People that don’t know art at least know Banksy. Worse yet, people that don’t know art love Banksy, just as people that don’t know music love Coldplay. But (and don’t kill me, world) it is not inherently deplorable to love either Banksy or Coldplay — even when the phrase “sell-out” is bandied around both parties.
For a while now, the beloved bane of pseudo art critics everywhere (read: fauxhemian art students with questionable facial hair) is the commercialization of street art. They bemoan the institutionalization and domestication (and other “-ations”) of street art by the media. Graffiti’s “Fuck Corporate!” attitude is fast becoming corporate. While street art may have been the Occupy Wall Street of the art world, it is the same joke of a movement Occupy Wall Street has become in the real world.
Banksy, once a beloved British vagrant full of anti-capitalist and anarchist ideals, is now reduced to those balloon girl decals on the back of tween girls’ MacBook Pros. He’s a sell-out, they say. And so is Shepard Fairey. His Andre the Giant OBEY sticker campaign has metastasized into the OBEY clothing line sold at UrbanOutfitters everywhere. Fauxreel is a sell-out for partnering up with Vespa in 2008 to post hundreds of his characteristic “photograffiti” wheatpaste ads for an undisclosed sum. Now, all three graffiti giants have gallery shows in prestigious museums and works sold by Sotheby’s for hundreds of thousands of dollars.
But is it “selling out” when a street artist makes a buck from his work? Perhaps, profitability is only the next natural step. The hilarious catch-22 of street art is that the more one becomes the visual voice of the voiceless, the more street cred one gains, and therefore the more value one’s work will garner in the gallery setting. Street artists elevate art precisely by degrading it — they put it on the streets for public access, creating a social commentary for the public. Some purists like artist Workhorse believe something fundamental is lost when street art becomes a commodity to be sold rather than a mode of pure expression. However, street art does not have to lose its guerilla mystique when it moves to the gallery. Instead, what street art gains is a new nature, one that has since evolved from its revolutionary origins as a voice of the dispossessed.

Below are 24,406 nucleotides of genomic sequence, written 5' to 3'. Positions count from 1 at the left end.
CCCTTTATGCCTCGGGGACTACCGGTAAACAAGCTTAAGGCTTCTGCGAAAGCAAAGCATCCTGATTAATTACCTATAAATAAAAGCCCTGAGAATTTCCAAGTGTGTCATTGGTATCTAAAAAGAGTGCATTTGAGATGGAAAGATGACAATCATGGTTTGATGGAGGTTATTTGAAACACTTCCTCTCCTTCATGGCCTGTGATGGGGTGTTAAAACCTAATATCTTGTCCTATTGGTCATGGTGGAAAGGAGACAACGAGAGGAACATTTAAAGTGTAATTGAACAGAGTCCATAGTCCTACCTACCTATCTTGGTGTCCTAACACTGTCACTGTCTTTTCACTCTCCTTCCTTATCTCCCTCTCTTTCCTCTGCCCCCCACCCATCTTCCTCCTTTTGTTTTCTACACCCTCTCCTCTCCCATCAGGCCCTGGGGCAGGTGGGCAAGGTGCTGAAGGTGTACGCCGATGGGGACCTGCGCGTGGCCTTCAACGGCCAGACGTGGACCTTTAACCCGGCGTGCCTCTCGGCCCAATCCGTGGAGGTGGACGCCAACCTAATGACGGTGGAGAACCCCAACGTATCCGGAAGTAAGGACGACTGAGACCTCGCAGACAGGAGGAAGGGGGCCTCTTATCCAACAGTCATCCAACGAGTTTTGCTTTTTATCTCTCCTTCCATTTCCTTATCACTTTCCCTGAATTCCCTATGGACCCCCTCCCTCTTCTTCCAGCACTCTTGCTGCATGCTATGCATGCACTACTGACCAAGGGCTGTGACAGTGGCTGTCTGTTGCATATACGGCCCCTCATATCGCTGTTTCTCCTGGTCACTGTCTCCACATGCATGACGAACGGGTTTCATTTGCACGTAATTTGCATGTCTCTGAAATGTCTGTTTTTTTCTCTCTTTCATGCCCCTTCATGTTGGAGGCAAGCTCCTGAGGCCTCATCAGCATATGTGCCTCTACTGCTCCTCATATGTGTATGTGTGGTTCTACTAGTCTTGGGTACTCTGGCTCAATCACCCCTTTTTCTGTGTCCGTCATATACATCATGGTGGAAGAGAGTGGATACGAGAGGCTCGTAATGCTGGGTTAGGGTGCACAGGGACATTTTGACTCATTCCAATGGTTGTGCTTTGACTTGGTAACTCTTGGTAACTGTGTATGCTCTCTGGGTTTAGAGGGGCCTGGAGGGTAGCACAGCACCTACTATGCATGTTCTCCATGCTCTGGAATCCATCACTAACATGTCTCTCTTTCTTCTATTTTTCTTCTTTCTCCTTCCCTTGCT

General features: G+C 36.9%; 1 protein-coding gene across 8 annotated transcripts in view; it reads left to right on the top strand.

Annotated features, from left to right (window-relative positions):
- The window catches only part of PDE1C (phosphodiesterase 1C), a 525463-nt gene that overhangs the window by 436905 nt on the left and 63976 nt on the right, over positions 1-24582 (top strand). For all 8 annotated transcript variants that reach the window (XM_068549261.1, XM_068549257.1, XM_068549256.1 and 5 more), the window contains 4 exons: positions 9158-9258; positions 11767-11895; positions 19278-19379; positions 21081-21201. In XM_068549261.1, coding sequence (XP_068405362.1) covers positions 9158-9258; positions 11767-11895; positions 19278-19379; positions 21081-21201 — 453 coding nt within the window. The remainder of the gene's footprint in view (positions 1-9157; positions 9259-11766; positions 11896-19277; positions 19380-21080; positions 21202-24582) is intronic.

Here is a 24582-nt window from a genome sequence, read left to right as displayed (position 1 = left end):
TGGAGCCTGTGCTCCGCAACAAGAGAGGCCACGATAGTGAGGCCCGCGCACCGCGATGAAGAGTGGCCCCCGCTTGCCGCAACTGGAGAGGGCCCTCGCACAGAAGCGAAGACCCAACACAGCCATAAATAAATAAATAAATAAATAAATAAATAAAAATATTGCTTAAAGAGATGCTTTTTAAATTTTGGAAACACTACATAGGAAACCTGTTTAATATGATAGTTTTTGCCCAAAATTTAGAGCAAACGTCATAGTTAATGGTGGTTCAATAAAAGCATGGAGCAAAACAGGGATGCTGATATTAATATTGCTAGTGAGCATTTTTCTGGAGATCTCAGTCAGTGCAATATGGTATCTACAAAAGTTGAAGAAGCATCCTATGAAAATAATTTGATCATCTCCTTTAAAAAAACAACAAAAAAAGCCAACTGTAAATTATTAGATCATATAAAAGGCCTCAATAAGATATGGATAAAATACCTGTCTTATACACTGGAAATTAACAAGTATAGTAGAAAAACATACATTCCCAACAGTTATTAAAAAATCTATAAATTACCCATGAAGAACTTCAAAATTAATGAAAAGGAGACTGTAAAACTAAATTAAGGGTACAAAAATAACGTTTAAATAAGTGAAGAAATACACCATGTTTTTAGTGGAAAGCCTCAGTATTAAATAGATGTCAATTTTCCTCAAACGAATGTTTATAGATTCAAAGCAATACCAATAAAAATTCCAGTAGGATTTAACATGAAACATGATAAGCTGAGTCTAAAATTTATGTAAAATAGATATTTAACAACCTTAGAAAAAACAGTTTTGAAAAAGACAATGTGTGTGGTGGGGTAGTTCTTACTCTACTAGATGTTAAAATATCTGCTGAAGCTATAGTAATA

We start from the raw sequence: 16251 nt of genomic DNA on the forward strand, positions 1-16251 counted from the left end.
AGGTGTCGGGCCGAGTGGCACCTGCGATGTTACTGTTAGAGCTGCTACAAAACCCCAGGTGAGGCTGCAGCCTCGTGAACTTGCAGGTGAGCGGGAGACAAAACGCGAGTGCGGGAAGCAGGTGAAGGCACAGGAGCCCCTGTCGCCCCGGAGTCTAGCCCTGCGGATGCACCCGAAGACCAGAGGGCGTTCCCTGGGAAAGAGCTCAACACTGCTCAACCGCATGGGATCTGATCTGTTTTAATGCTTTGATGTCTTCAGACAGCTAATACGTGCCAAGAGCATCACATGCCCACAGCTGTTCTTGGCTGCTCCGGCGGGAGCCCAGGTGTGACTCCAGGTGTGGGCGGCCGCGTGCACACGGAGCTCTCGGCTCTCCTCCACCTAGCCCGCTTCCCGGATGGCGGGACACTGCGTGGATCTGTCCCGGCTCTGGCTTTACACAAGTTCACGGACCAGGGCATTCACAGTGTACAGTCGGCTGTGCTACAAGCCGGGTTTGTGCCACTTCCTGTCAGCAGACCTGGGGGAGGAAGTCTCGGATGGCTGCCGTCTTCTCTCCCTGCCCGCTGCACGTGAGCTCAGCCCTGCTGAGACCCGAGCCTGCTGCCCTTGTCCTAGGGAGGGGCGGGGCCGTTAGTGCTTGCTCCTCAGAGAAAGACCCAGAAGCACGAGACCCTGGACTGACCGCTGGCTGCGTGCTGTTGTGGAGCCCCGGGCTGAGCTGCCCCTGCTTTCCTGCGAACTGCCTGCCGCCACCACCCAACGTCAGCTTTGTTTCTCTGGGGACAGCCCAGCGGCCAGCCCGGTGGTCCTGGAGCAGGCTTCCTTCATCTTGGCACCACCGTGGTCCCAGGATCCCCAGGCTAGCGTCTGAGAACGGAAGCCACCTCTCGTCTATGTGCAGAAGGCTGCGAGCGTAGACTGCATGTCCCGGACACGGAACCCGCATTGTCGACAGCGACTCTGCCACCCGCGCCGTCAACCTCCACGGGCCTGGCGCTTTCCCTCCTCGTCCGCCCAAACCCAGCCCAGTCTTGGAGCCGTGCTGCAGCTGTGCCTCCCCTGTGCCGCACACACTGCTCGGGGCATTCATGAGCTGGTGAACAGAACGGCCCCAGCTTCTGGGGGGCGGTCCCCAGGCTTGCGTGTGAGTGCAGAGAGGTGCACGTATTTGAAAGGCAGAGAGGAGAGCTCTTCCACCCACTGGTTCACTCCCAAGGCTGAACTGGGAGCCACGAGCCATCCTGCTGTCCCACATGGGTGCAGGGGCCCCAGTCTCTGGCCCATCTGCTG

In fact, upon closer inspection, it seems some of the world’s best contemporary artists started on the streets. Take for example Keith Haring and Jean Michel Basquiat. In the ’70s, they ushered in their careers first by drawing on the only spaces they had access to — the walls of New York City. When they moved their work from the brick walls outside the MOMA to the white walls inside MOMA, no one accused Haring and Basquiat of selling out. And you know why? It is not selling out. Corporations and galleries and mass-produced apparel do not mean the death of street art. So why is it that Haring could open up a pop shop for his printable and wearable works but Banksy couldn’t cash in as well? When veteran street artist Futura collaborated with The Clash, fuss about his artistic integrity was everywhere, but no one seemed to remember all the times Warhol collaborated with The Velvet Underground. Warhol never lost his street cred and neither should Futura or Banksy.
The true movement of street art is something altogether separate from what has been publicized. Street art is not succumbing to pop culture; pop culture is succumbing to street art. A few guys who started scribbling on walls are changing the way galleries function. They have raised the public consciousness of their politically charged work from a few passersby to a worldwide audience. They’re eschewing the mainstream even as they become mainstream. They continue to say “Fuck corporate!” as they invade corporate, and they make bank while doing so. In fact, they make enough bank to continue saying what they’re saying and doing what they’re doing, and that’s all we wanted from them in the first place, isn’t it?